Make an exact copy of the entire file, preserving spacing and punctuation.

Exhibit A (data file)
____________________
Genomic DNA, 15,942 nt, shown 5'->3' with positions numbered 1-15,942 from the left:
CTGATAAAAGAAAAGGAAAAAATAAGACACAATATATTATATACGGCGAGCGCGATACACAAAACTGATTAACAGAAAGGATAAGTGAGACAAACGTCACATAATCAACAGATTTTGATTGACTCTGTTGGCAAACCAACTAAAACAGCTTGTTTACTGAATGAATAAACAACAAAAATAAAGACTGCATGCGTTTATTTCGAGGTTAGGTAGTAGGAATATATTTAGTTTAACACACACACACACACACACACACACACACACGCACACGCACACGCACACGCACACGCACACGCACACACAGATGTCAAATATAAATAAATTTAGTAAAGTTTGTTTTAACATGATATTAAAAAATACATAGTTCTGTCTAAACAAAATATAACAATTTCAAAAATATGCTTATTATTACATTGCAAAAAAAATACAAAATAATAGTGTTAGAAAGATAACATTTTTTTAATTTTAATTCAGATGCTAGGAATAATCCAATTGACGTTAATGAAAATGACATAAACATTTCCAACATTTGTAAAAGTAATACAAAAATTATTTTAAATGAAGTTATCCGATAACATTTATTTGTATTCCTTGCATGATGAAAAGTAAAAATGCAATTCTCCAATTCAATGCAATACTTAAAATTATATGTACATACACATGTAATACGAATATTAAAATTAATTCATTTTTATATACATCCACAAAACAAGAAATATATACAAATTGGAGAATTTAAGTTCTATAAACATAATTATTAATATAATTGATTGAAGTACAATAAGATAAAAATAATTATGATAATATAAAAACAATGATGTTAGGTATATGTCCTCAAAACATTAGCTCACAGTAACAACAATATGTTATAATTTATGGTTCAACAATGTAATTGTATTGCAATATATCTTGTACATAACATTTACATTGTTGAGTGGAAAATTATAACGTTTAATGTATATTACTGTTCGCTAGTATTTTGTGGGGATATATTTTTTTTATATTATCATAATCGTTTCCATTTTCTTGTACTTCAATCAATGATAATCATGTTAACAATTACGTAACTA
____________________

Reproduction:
Genomic DNA, 15,942 nt, shown 5'->3' with positions numbered 1-15,942 from the left:
CTGATAAAAGAAAAGGAAAAAATAAGACACAATATATTATATACGGCGAGCGCGATACACAAAACTGATTAACAGAAAGGATAAGTGAGACAAACGTCACATAATCAACAGATTTTGATTGACTCTGTTGGCAAACCAACTAAAACAGCTTGTTTACTGAATGAATAAACAACAAAAATAAAGACTGCATGCGTTTATTTCGAGGTTAGGTAGTAGGAATATATTTAGTTTAACACACACACACACACACACACACACACACACGCACACGCACACGCACACGCACACGCACACGCACACACAGATGTCAAATATAAATAAATTTAGTAAAGTTTGTTTTAACATGATATTAAAAAATACATAGTTCTGTCTAAACAAAATATAACAATTTCAAAAATATGCTTATTATTACATTGCAAAAAAAATACAAAATAATAGTGTTAGAAAGATAACATTTTTTTAATTTTAATTCAGATGCTAGGAATAATCCAATTGACGTTAATGAAAATGACATAAACATTTCCAACATTTGTAAAAGTAATACAAAAATTATTTTAAATGAAGTTATCCGATAACATTTATTTGTATTCCTTGCATGATGAAAAGTAAAAATGCAATTCTCCAATTCAATGCAATACTTAAAATTATATGTACATACACATGTAATACGAATATTAAAATTAATTCATTTTTATATACATCCACAAAACAAGAAATATATACAAATTGGAGAATTTAAGTTCTATAAACATAATTATTAATATAATTGATTGAAGTACAATAAGATAAAAATAATTATGATAATATAAAAACAATGATGTTAGGTATATGTCCTCAAAACATTAGCTCACAGTAACAACAATATGTTATAATTTATGGTTCAACAATGTAATTGTATTGCAATATATCTTGTACATAACATTTACATTGTTGAGTGGAAAATTATAACGTTTAATGTATATTACTGTTCGCTAGTATTTTGTGGGGATATATTTTTTTTATATTATCATAATCGTTTCCATTTTCTTGTACTTCAATCAATGATAATCATGTTAACAATTACGTAACTA